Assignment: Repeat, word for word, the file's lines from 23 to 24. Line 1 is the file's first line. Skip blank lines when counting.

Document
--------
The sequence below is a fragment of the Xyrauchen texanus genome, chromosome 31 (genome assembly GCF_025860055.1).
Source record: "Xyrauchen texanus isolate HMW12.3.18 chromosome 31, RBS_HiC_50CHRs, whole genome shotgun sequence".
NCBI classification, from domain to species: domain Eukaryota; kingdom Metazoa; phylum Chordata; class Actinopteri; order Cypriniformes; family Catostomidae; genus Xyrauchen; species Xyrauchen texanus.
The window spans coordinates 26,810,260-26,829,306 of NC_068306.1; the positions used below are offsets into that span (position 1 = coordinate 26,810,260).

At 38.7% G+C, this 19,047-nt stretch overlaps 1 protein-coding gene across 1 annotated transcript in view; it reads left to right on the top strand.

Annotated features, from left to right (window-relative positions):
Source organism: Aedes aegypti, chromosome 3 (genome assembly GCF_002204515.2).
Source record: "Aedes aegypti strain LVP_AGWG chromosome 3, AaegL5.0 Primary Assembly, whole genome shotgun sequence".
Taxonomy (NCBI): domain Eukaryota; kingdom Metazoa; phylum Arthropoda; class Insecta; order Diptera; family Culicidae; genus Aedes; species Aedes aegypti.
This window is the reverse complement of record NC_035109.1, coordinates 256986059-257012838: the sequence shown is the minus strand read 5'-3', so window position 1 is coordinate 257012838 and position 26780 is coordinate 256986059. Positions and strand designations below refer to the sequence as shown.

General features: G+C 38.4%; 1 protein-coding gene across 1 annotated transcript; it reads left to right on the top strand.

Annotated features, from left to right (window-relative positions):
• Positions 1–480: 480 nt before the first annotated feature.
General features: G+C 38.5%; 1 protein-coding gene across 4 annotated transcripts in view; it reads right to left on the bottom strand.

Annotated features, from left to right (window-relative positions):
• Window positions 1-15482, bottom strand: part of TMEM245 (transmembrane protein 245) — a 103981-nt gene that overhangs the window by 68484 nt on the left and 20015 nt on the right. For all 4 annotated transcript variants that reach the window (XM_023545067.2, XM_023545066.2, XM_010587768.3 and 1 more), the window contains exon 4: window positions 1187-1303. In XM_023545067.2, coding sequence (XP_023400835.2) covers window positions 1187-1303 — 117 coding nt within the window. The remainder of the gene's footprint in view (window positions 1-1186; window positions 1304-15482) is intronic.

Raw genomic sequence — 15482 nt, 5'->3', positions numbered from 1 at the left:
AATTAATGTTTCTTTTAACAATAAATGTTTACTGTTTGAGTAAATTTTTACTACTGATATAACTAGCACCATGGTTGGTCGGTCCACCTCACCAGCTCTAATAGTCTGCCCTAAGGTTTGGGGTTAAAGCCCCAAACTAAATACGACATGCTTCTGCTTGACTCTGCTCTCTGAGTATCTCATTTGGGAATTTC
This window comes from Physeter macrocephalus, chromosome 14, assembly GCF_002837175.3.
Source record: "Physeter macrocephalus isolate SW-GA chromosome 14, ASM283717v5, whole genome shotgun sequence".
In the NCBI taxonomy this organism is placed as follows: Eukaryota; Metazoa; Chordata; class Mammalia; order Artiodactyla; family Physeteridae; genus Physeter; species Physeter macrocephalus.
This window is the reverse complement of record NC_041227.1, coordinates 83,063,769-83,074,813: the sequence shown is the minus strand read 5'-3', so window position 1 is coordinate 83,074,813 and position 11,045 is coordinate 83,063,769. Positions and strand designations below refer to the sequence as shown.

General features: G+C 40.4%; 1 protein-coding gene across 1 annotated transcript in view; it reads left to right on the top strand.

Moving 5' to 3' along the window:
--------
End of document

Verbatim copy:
General features: G+C 40.4%; 1 protein-coding gene across 1 annotated transcript in view; it reads left to right on the top strand.

Moving 5' to 3' along the window: